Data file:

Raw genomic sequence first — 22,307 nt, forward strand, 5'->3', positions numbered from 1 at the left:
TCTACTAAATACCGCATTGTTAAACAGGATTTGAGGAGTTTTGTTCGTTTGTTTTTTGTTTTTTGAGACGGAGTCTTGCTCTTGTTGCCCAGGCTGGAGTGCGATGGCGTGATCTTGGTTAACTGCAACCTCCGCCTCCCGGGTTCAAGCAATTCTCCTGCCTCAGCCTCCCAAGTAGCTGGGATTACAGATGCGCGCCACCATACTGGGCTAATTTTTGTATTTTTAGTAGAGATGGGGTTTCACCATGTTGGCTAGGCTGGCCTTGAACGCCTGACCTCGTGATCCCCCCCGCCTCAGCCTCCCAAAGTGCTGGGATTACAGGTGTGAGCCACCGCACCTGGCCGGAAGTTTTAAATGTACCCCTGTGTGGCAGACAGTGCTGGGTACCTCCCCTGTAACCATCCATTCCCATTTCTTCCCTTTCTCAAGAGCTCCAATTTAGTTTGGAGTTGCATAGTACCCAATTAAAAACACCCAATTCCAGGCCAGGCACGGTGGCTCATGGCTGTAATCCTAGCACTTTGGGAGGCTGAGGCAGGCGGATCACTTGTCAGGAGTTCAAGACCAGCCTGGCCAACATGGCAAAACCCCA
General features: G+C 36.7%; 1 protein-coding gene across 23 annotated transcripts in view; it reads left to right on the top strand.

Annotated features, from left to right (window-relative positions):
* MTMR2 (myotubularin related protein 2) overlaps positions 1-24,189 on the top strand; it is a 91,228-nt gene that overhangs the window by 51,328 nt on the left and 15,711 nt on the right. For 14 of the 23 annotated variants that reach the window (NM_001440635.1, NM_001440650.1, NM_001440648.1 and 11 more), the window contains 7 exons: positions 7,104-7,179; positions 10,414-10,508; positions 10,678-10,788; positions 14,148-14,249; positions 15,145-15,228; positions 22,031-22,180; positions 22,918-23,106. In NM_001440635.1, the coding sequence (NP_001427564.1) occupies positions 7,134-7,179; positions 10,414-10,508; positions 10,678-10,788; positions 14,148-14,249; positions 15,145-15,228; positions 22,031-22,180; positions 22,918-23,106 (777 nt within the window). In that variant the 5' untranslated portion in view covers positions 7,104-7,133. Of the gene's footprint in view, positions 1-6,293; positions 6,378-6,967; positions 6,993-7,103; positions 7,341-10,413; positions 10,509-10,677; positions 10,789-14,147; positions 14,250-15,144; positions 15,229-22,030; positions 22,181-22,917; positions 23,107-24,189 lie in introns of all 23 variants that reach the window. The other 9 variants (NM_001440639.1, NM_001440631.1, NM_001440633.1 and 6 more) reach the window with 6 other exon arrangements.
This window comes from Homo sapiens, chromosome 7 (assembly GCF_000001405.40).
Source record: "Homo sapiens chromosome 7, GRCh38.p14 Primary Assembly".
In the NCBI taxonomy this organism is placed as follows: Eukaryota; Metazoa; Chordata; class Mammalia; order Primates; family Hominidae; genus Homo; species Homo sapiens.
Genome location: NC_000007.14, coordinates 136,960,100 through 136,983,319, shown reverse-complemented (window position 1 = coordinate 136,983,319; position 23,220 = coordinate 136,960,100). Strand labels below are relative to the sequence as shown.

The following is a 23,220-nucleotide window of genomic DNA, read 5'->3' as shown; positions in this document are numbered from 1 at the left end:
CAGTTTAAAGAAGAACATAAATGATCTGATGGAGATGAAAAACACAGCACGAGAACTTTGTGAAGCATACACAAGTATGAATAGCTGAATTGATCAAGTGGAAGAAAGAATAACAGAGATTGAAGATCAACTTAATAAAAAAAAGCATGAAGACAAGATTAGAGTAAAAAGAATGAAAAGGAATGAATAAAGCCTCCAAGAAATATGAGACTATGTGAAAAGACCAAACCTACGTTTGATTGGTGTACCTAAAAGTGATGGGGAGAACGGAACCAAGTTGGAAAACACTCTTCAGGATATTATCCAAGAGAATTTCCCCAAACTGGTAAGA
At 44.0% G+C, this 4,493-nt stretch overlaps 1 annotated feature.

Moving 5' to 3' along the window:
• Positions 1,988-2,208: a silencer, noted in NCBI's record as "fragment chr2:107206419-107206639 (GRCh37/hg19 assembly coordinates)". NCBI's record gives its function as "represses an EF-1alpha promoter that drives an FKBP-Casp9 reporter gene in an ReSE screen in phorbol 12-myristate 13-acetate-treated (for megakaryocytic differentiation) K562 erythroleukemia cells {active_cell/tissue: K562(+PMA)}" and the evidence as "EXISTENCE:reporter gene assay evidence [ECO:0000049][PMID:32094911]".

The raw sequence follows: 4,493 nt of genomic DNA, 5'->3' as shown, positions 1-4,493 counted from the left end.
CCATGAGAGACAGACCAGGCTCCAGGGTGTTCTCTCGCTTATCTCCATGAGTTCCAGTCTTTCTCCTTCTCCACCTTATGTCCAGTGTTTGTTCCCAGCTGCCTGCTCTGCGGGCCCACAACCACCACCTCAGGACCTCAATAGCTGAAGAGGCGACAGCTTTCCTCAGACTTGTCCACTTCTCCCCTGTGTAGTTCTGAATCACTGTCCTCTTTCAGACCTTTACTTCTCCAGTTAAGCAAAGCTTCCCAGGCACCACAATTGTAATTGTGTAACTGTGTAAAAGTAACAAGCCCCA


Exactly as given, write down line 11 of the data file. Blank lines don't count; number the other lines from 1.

CAGTTTAAAGAAGAACATAAATGATCTGATGGAGATGAAAAACACAGCACGAGAACTTTGTGAAGCATACACAAGTATGAATAGCTGAATTGATCAAGTGGAAGAAAGAATAACAGAGATTGAAGATCAACTTAATAAAAAAAAGCATGAAGACAAGATTAGAGTAAAAAGAATGAAAAGGAATGAATAAAGCCTCCAAGAAATATGAGACTATGTGAAAAGACCAAACCTACGTTTGATTGGTGTACCTAAAAGTGATGGGGAGAACGGAACCAAGTTGGAAAACACTCTTCAGGATATTATCCAAGAGAATTTCCCCAAACTGGTAAGA